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A. Nelson Dingle

Abstract

Because of its relative insensitivity to changes of station location and to such natural phenomena as volcanic activity, precipitation is a promising weather element for the study of secular changes of the general circulation. A study of the precipitation records for individual stations, smoothed by the use of decadal moving averages, suggests that the prominent precipitation trends are continuous in time and space. A preliminary synoptic study of the interdecadal changes of average precipitation reveals details of the circulation changes in regard to cyclonic activity and moisture supply.

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A. Nelson Dingle

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A. Nelson Dingle

The standard gravity slide method of obtaining hay fever pollen counts is examined in relation to the volumetric method. Scrutiny of calibration data in the light of weather information reveals three interesting weather-related sequences of pollen concentrations. The gravity slide counts appear to represent the pollen concentrations quite poorly.

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A. Nelson Dingle and Yean Lee

Abstract

The fate of airborne contaminants that enter a cloud with an overriding rain, independently generated, is considered by means of three differential equations which express the overall mass conservation of contaminant. The model incorporates the physical processes of diffusive attachment, impact collection avid accretion, and includes consideration of particle and cloud droplet size spectra. The rainout ratio and rainout efficiency are evaluated on the basis of the theoretical results, and the general expressions for different cloud conditions are proposed.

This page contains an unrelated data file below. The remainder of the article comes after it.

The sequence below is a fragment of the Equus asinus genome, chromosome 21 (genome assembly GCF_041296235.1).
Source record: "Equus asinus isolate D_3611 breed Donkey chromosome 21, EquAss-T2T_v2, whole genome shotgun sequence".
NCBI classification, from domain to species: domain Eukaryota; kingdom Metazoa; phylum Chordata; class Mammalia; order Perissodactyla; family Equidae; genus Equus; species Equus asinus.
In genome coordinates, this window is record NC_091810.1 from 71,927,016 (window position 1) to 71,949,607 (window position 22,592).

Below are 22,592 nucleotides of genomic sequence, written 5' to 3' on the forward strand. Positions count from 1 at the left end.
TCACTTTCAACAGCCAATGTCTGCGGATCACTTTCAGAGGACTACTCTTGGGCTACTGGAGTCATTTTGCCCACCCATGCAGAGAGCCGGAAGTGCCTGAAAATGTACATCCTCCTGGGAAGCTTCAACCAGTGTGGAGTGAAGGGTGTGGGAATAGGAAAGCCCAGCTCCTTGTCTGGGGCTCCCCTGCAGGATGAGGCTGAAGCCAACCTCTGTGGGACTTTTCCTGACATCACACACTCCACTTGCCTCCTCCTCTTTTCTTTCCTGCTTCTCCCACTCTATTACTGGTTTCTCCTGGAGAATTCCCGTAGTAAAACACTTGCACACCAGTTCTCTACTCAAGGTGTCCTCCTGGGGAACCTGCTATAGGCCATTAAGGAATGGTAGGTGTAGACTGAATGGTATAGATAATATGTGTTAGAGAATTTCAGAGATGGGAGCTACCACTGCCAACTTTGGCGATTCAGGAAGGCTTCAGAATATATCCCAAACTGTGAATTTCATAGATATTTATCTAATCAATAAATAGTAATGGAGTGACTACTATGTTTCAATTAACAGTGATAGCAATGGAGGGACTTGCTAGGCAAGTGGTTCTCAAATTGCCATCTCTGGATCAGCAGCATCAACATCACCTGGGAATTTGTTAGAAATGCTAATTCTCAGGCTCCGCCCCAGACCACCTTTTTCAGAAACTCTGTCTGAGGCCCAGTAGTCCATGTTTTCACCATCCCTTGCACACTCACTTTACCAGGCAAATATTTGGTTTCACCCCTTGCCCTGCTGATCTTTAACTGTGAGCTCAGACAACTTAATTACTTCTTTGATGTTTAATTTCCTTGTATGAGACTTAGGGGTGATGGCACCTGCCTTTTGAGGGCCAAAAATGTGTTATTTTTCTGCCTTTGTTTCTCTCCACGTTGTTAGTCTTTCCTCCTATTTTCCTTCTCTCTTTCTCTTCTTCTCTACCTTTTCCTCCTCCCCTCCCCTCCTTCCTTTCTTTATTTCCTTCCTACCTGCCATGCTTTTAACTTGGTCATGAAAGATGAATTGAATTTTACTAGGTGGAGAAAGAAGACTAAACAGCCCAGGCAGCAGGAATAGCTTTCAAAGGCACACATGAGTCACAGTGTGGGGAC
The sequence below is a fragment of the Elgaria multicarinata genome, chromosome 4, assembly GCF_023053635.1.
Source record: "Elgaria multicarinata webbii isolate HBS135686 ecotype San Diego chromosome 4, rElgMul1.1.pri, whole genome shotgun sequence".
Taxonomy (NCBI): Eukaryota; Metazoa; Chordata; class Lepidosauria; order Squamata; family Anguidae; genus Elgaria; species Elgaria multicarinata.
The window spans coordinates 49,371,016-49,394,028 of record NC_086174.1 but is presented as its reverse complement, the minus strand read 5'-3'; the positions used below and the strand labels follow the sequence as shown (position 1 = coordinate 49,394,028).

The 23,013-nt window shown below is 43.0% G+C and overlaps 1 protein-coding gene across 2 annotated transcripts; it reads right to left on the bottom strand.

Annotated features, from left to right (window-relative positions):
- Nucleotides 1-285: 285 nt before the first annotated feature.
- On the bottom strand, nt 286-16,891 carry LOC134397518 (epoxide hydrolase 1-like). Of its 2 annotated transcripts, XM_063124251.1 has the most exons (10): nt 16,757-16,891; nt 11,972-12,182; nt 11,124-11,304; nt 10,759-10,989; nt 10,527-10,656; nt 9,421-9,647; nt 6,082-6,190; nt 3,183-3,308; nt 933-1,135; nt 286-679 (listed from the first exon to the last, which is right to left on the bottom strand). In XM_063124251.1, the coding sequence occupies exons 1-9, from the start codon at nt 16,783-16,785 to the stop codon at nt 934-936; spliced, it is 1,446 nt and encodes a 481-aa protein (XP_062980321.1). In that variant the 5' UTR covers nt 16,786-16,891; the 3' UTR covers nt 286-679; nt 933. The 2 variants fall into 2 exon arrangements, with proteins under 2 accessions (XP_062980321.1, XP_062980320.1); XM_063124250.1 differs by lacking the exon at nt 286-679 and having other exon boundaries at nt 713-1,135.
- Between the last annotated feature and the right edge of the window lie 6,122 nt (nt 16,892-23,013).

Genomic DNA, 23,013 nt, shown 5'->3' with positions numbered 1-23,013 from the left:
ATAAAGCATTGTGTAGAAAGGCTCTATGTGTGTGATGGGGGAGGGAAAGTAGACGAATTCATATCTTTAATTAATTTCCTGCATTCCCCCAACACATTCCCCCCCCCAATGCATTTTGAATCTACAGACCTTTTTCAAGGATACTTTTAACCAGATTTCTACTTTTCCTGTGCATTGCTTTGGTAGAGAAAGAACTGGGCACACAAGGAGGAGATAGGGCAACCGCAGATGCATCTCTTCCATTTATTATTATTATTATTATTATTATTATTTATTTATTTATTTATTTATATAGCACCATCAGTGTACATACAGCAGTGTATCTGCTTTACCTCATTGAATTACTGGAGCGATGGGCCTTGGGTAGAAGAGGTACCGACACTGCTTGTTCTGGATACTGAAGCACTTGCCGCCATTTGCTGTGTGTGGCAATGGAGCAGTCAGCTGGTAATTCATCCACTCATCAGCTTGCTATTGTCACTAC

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A. Nelson Dingle and Donald F. Gatz

Abstract

The rain cleansing patterns observed in five rain situations, all characterized by convective structures, are presented. The data comprise radioactivity and pollen concentrations measured in sequential samples of rain water from each rain. The rain systems are categorized, three being classed as “well-organized,” and the remaining two as “diffuse” convective systems. The temporal patterns of rain water contamination are relatively consistent in the well-organized showers, but much less so in the diffuse ones. Because the scavenging patterns of the pollens are quite parallel with those of the long-lived radioactive debris, it is inferred that both classes of contaminant enter the rain-producing parts of the showers by the same route, namely, in the low-level air that forms the convective updraft. It is therefore proposed that contamination that enters the troposphere from above (the stratospheric nuclear test debris reservoir) is not importantly scavenged until it passes through a low level tropospheric trajectory. The cleansing accomplished by the diffuse showers shows a tendency to be quite spotty, leaving pockets of contaminated air relatively unaffected between showers.

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Per B. Storebø and A. Nelson Dingle

Abstract

A configuration with rain falling through a shallow flow of pollution-loaded air is examined theoretically. The pollution particles are made up of (NH4)2SO4 mixed with graphite. A numerical feedback technique is used for calculating the development of the droplets having the particles as nuclei, as they pass over a 300 m high ridge under steady exposure to removal by raindrops.

The development of state parameters for air and vapor, together with droplet sizes, temperatures, equilibrium humidities, and rate of removal over the distributions are discussed. Dissipation of kinetic fall energy for droplets is shown to affect droplet behavior. Removal of pollution from low-level air by rain appears to be quite efficient.